Main funding principles
The principle of lifelong learning underpins the funding of adult education and training in Slovenia. The state provides public funds to create a window of learning opportunities for the adult population.
The rules and laws that specify the funding mechanisms in adult education and training are:
- Adult education Act
- Organisation and Financing of Education Act
- Public Finance Act
- Current Implementation of the Republic of Slovenia Budget for 2022 and 2023 Act, and
- Rules on norms and standards for funding and provision of public service in adult education.
The provisional outline of funds for a current period is defined by the National Programme of Adult Education in the Republic of Slovenia which the National Assembly of the Republic of Slovenia adopts in the form of a resolution document by recommendation of the Government of the Republic of Slovenia, as a rule for ten years.
The national programme determines public interest in the education of adults. It includes objectives and indicators, priority areas, actions for the provision, the provisional scope of public assets, ministries responsible for individual actions, and the method of coordination in realising goals and monitoring the implementation of the national programme. It lists programmes and activities as public services provided by relevant ministries.
- Target groups of the national programme:
- Adult citizens who have completed the basic school obligation or who are 15 years old or older, in line with lifelong learning, who never stop learning no matter how old or how educated they are.
- Target group for officially recognised programmes for adults and non-formal education programmes are adults of all ages and statuses.
- Target group for officially recognised education are adults in programmes of basic school, vocational, upper secondary technical and general education and short-cycle higher vocational education.
- Target groups of the resolution on the national programme for adult education:
- Adults with low basic skills no matter their employment status, age or other characteristics
- Adults who need to improve their basic education for personal reasons and solving of community issues
- Adults who need to continue vocational or technical education or training to meet the requirement of the labour market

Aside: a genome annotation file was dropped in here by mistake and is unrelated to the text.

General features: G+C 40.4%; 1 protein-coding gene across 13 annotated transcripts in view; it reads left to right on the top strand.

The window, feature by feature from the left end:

- Younger adults who leave education and training early or dropouts
- Adults over 65 years of age, and
- Adults with limited possibilities to access social, cultural, economic and educational assets.
- Priority areas:
- Basic non-formal adult education
- Qualification education
- Technical training and continuous education to meet the requirement of the labour market
- Research and development
- Activities in the field of adult education.
The adult education annual program provides for the provision of the national programme as developed by the relevant ministries within 30 days after the adoption of the annual budget. It is then sent to the ministry responsible for education to develop a joint document. The ministry then seeks consent to the draft joint document by the Council of experts of the Republic of Slovenia for education. Finally, the Government of the Republic of Slovenia adopts it.
The annual programme determines goals and indicators of the national programme, priority areas, actions for providing adult education, the provisional scope of public funds, and ministries responsible for individual actions, and monitoring of provision. The annual programme determines the scope of funding for activities and public service in adult education.
- The state, either from the integral budget or different structural funds
- Self-governing local community budget
- Other sources, such as funds for adult education, employer's funds, endowments, donations and gifts, and school fees.
According to the standards and norms defined by the minister responsible for education and the scope of education and/or activities, the state can fund:
- Investment in the public institute for adult education set up by the state
- Routine and major maintenance, repair and renovation of real estate and equipment in the public institute for adult education set up by the state
- Laying on a public service according to the Adult Education Act to cover the cost of labour and expenditure on goods and services
- Cost of material for operations related to the provision of the basic school programme for adults laid on the public institute set up by the state
- Provision of officially recognised education programmes for adults and non-formal education programmes for adults, to cover the cost of labour and expenditure on goods and services
- Pursuing other non-public service activities to cover the cost of labour and expenditure on goods and material
- Provision of other education programmes leading to a qualification, and reskilling and upskilling programmes to cover the cost of labour and expenditure on goods and services
- Other aims as specified by the annual programme of adult education and training.
The scope of public funds laid on public service, and the provision of adult education programmes and activities can cover only indicated costs and must not enable profits.
Local communities can allocate funds to public organisations for adult education for:
- Rooms and equipment for the provision of adult education programmes and activities in the public interest of the self-governing local community
- Investment and major maintenance
- Implementation of the annual programme of adult education and training as adopted by the local community, and
- Cost of material for operations related to the provision of the basic school programme for adults.
Public funding has to be transparent and by the relevant rules. The traceability of public spending is key, and it is the responsibility of the Court of Audit of the Republic of Slovenia to oversee it.